Smithsonian Magazine is running a fascinating and beautiful article on Ghiberti's mid-fifteenth-century gold-gilded bronze door-panels depicting scenes from the Hebrew Bible. "Combining a goldsmith's delicacy with a foundryman's bravura, sculptor Lorenzo Ghiberti condensed the Old Testament into ten panels to produce one of the defining masterpieces of the Italian Renaissance," the article reminds us. The ten panels are currently being completely restored, and some of them are on tour in the US. To read more, click here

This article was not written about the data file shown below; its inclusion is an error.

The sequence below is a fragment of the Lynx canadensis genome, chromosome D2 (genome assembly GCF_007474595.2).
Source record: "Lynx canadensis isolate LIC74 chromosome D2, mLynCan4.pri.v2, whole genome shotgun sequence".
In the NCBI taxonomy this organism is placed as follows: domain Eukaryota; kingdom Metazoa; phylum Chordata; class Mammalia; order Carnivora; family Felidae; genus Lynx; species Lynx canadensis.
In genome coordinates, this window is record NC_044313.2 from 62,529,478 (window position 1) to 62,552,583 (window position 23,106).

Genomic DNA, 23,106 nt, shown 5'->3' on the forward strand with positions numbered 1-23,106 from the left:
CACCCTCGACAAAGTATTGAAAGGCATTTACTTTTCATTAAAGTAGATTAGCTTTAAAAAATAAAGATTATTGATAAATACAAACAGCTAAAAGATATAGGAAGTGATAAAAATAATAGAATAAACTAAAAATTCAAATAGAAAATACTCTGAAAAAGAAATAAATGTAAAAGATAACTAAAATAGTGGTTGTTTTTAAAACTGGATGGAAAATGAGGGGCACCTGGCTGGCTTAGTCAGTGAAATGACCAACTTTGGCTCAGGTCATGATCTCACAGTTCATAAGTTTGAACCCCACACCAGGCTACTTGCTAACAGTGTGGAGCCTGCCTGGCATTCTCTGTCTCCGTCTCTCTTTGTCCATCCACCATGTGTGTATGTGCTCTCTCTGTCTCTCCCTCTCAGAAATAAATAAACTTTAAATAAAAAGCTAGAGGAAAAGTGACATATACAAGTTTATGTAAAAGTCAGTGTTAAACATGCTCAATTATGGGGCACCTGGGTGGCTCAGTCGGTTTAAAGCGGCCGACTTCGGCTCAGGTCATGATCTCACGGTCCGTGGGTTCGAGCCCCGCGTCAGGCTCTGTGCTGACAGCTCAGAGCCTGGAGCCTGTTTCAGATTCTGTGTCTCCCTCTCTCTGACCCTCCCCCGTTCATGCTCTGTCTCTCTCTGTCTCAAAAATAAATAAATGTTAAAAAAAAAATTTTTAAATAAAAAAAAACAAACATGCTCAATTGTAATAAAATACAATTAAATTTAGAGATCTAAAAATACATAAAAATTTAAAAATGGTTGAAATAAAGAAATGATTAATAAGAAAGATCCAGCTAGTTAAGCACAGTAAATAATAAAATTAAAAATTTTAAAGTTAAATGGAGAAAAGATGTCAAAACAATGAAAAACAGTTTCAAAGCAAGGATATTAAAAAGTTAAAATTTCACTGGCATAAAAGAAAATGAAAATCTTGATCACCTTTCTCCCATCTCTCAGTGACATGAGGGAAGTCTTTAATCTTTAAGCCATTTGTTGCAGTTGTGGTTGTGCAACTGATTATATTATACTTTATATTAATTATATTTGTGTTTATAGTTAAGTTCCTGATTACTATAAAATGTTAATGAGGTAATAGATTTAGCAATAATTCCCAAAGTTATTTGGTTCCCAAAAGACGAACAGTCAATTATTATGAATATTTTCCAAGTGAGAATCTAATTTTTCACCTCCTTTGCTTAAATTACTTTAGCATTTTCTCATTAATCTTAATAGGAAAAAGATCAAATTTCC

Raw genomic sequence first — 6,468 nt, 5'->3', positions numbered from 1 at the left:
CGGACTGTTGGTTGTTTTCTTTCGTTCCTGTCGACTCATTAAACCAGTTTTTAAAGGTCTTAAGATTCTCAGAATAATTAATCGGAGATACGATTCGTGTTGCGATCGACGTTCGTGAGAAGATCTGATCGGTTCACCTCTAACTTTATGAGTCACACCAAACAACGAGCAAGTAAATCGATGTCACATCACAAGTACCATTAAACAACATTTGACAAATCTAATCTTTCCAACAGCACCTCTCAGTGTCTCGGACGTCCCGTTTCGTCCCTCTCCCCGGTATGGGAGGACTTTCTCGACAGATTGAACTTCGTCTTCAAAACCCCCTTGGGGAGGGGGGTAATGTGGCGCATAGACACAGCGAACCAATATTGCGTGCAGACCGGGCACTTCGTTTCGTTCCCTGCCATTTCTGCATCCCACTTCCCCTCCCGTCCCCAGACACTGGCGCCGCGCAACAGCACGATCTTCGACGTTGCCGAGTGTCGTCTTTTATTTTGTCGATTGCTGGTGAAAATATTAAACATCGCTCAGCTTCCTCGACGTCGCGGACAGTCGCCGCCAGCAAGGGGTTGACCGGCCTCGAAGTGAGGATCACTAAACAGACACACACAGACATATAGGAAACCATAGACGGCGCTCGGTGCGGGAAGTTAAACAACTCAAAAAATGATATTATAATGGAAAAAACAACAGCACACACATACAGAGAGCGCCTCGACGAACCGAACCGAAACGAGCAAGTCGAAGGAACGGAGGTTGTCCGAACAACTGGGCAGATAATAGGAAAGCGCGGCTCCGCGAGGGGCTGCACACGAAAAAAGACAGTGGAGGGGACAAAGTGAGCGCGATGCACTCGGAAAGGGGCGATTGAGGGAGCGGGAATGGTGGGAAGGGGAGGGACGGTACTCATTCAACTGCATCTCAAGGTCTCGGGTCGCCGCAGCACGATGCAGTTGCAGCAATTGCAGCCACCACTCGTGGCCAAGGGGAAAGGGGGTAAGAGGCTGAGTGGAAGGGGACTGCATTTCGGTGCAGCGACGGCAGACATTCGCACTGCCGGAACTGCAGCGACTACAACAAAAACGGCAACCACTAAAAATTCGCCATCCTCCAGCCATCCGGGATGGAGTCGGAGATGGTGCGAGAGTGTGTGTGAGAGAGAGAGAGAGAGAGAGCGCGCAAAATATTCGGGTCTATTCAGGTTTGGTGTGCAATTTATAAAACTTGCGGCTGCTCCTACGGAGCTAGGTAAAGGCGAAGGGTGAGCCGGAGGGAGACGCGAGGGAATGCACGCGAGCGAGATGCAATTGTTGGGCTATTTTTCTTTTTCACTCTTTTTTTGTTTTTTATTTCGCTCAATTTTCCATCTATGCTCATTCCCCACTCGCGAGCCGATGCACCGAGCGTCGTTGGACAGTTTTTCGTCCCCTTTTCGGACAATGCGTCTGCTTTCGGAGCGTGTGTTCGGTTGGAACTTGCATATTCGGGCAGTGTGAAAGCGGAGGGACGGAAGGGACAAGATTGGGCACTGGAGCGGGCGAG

. I'll copy below two of the panels:
This first depicts the creation. You can see here how the panels contain multiple scenes of action, conveying a sense of narrative. On the left bottom, God draws Adam into life. In the center, God draws Eve out of Adam's side. In the upper left, the couple consider the fruit of the forbidden tree.
Some consider this second panel one of Ghiberti's proudest achievements. It depicts the story of Jacob stealing Esau's blessing.